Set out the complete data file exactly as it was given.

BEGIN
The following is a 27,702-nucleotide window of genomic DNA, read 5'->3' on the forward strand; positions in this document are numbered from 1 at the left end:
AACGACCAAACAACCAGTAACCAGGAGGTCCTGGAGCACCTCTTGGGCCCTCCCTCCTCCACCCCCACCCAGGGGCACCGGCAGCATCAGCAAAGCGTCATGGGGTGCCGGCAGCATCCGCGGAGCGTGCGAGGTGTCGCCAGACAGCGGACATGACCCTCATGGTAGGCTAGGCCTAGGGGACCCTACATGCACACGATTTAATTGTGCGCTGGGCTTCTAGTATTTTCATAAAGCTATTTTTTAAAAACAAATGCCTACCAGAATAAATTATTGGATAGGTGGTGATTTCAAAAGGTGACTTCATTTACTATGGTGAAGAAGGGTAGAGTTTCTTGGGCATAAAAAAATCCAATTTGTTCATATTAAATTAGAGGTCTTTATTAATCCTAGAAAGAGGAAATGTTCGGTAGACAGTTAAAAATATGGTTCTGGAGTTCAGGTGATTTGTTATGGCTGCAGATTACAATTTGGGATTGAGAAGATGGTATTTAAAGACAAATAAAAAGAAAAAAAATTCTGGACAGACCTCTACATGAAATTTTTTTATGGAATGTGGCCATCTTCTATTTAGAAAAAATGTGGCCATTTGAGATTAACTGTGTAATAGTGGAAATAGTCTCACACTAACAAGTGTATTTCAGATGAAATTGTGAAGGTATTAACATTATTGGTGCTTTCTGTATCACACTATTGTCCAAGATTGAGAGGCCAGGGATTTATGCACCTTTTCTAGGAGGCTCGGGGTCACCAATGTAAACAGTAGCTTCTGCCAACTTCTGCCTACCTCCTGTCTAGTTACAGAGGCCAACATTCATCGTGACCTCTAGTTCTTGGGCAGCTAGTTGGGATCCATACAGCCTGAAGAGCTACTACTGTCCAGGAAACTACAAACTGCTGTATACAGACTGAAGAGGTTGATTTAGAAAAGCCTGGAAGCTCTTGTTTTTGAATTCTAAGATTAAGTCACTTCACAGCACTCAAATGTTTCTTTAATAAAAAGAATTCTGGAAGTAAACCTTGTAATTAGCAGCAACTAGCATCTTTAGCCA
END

The following is a 27,702-nucleotide window of genomic DNA, read 5'->3' on the forward strand; positions in this document are numbered from 1 at the left end:
AACGACCAAACAACCAGTAACCAGGAGGTCCTGGAGCACCTCTTGGGCCCTCCCTCCTCCACCCCCACCCAGGGGCACCGGCAGCATCAGCAAAGCGTCATGGGGTGCCGGCAGCATCCGCGGAGCGTGCGAGGTGTCGCCAGACAGCGGACATGACCCTCATGGTAGGCTAGGCCTAGGGGACCCTACATGCACACGATTTAATTGTGCGCTGGGCTTCTAGTATTTTCATAAAGCTATTTTTTAAAAACAAATGCCTACCAGAATAAATTATTGGATAGGTGGTGATTTCAAAAGGTGACTTCATTTACTATGGTGAAGAAGGGTAGAGTTTCTTGGGCATAAAAAAATCCAATTTGTTCATATTAAATTAGAGGTCTTTATTAATCCTAGAAAGAGGAAATGTTCGGTAGACAGTTAAAAATATGGTTCTGGAGTTCAGGTGATTTGTTATGGCTGCAGATTACAATTTGGGATTGAGAAGATGGTATTTAAAGACAAATAAAAAGAAAAAAAATTCTGGACAGACCTCTACATGAAATTTTTTTATGGAATGTGGCCATCTTCTATTTAGAAAAAATGTGGCCATTTGAGATTAACTGTGTAATAGTGGAAATAGTCTCACACTAACAAGTGTATTTCAGATGAAATTGTGAAGGTATTAACATTATTGGTGCTTTCTGTATCACACTATTGTCCAAGATTGAGAGGCCAGGGATTTATGCACCTTTTCTAGGAGGCTCGGGGTCACCAATGTAAACAGTAGCTTCTGCCAACTTCTGCCTACCTCCTGTCTAGTTACAGAGGCCAACATTCATCGTGACCTCTAGTTCTTGGGCAGCTAGTTGGGATCCATACAGCCTGAAGAGCTACTACTGTCCAGGAAACTACAAACTGCTGTATACAGACTGAAGAGGTTGATTTAGAAAAGCCTGGAAGCTCTTGTTTTTGAATTCTAAGATTAAGTCACTTCACAGCACTCAAATGTTTCTTTAATAAAAAGAATTCTGGAAGTAAACCTTGTAATTAGCAGCAACTAGCATCTTTAGCCA